Monday, May 11, 2015

New Study Suggests Exposing Infants to Peanut Products Could Prevent Allergy

Once a lunchtime staple for many American children, PB & J is disappearing from lunchboxes since the rise of peanut allergies in recent years, an allergy that, for many children, can be life-threatening.
Blog contributed by Kathleen
Zimmerman, MD, Pediatrician

In the US, about 2 percent of children are allergic to peanuts, a figure that has quadrupled since 1997.  As a result the American Academy of Pediatrics used to recommend that peanuts be withheld from children until they were 3 years old. However back in 2008, the American Academy of Pediatrics changed its policy, when a committee within the AAP concluded that there was no evidence that delaying the introduction of allergenic food protects against the development of allergies.

Policy or not, many parents are still avoiding allergenic foods for their young children, but surprising evidence from a recent study is proving the AAP policy shift to be the correct approach.

The study, involving infants 4 to 11 months old who had shown a high risk of developing a peanut allergy, indicated that feeding these children peanut products early in life may prevent a peanut allergy.  In the study, half of the children’s parents were told to avoid peanuts, while the others fed their children peanut products regularly.  After 5 years, only 1.9 percent of children who were fed peanuts were allergic to them, compared to 13.7 in the group that avoided peanuts.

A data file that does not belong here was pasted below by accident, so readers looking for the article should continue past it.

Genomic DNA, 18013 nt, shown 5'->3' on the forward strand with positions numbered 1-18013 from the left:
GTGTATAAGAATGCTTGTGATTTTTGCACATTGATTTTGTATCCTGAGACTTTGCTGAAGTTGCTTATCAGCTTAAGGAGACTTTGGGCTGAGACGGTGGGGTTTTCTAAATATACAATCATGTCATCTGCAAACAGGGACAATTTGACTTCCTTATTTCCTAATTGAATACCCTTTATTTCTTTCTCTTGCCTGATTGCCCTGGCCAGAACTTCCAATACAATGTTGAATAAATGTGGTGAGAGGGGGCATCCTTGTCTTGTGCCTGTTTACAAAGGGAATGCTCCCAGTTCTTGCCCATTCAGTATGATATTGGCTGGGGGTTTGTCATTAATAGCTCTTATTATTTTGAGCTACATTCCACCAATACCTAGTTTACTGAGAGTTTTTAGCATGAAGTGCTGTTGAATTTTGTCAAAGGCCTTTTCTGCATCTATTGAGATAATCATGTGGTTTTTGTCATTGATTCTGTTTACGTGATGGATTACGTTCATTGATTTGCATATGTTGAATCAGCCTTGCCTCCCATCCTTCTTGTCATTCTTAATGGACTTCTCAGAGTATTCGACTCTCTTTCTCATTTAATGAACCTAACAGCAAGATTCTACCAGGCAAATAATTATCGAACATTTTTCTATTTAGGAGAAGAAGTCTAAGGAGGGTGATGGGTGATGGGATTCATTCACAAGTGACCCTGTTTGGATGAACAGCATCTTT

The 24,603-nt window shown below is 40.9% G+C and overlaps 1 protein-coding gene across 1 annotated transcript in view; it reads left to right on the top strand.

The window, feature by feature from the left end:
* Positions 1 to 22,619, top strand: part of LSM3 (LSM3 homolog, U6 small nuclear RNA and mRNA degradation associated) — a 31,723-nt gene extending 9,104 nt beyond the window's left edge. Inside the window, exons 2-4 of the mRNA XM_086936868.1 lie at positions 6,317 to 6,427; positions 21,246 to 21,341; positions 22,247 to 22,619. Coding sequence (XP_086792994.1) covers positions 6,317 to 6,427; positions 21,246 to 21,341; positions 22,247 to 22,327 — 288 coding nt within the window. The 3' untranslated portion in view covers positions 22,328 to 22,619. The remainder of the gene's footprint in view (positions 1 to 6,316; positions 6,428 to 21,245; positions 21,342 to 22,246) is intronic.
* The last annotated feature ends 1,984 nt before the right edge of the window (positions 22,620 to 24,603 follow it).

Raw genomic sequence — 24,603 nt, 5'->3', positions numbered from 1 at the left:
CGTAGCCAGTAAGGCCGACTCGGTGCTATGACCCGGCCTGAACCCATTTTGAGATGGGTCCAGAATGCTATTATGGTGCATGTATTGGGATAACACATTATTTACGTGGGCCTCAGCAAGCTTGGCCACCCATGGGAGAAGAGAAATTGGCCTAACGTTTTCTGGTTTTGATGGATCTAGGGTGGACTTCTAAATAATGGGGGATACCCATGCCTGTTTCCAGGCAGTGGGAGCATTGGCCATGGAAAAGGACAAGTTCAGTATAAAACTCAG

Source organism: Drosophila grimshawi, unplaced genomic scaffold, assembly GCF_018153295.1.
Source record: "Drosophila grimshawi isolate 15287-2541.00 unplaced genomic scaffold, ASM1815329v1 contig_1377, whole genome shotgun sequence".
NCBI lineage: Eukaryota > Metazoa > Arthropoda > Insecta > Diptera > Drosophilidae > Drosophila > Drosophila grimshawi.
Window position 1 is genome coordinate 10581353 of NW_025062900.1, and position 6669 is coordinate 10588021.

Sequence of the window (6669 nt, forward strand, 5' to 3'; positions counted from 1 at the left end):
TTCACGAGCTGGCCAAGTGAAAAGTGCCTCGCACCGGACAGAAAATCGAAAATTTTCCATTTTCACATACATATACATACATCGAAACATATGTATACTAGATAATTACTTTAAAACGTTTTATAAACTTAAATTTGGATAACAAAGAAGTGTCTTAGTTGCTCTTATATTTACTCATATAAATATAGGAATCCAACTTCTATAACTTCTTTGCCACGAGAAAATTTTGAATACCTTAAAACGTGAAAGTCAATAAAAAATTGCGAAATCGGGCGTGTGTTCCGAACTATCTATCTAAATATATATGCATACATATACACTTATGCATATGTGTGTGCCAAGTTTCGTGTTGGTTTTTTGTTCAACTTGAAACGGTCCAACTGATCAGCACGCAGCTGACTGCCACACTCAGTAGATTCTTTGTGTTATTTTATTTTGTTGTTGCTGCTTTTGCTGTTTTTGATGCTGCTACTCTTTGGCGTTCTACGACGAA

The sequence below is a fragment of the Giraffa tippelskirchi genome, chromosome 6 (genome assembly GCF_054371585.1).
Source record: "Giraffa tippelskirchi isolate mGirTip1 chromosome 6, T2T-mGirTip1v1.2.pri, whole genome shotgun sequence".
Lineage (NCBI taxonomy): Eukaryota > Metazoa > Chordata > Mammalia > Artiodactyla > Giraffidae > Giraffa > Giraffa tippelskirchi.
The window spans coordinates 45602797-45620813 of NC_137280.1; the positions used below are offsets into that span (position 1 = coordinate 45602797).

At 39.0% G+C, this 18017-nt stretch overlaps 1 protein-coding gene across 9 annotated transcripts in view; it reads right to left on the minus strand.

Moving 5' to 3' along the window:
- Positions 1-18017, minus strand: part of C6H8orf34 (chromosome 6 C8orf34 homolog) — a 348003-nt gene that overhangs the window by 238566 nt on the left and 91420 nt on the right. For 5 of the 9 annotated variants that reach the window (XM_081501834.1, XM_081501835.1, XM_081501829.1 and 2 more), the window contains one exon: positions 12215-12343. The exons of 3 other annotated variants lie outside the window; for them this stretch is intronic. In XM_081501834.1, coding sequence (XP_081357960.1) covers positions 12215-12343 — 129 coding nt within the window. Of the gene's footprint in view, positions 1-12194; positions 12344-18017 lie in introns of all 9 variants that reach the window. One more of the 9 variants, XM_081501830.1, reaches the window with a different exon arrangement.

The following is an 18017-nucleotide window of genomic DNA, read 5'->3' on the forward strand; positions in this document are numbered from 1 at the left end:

According to Dr. Gideon Lack, a professor of pediatric allergy at King’s College, London and leader of the study, not feeding infants peanut products “could have been in part responsible for the rise in peanut allergies we have seen.”

While there is no evidence whether allergies will develop if regular feeding of peanuts is stopped, the results from this study are promising.  As attitudes shift in light of recent evidence, peanuts may start popping up in lunchboxes once again.

Here are some tips to stay safe:

  • Do not feed whole peanuts to infants.  Because of the choking risk, opt for peanut butter or other foods.
  • Get an allergy test if your baby has one of these risk factors for allergy:
    • A sibling with food allergy
    • Had previous allergy to foods
    • Has severe eczema
  • Always try one new food at a time for at least 3 days at a time and watch for rashes, vomiting, diarrhea, or any sign of reaction to that food. 
  • Before feeding peanut products to your child, see your doctor for an allergy test to determine whether your child already has a peanut allergy.
  • Be aware of other children’s allergies.  Always inquire before bringing snacks or lunches that contain peanut products around other children.

Monday, April 6, 2015

Do I have allergies or a cold?

Blog contributed by Kathleen 
Zimmerman, MDPediatrician
Do you have a constant runny or stuffy nose?  Or have you ever thought, “I can’t get rid of this cold”?  It is possible that you may actually have allergic rhinitis.  Allergic rhinitis is also called “hay fever”, although that name is misleading because there is no fever involved.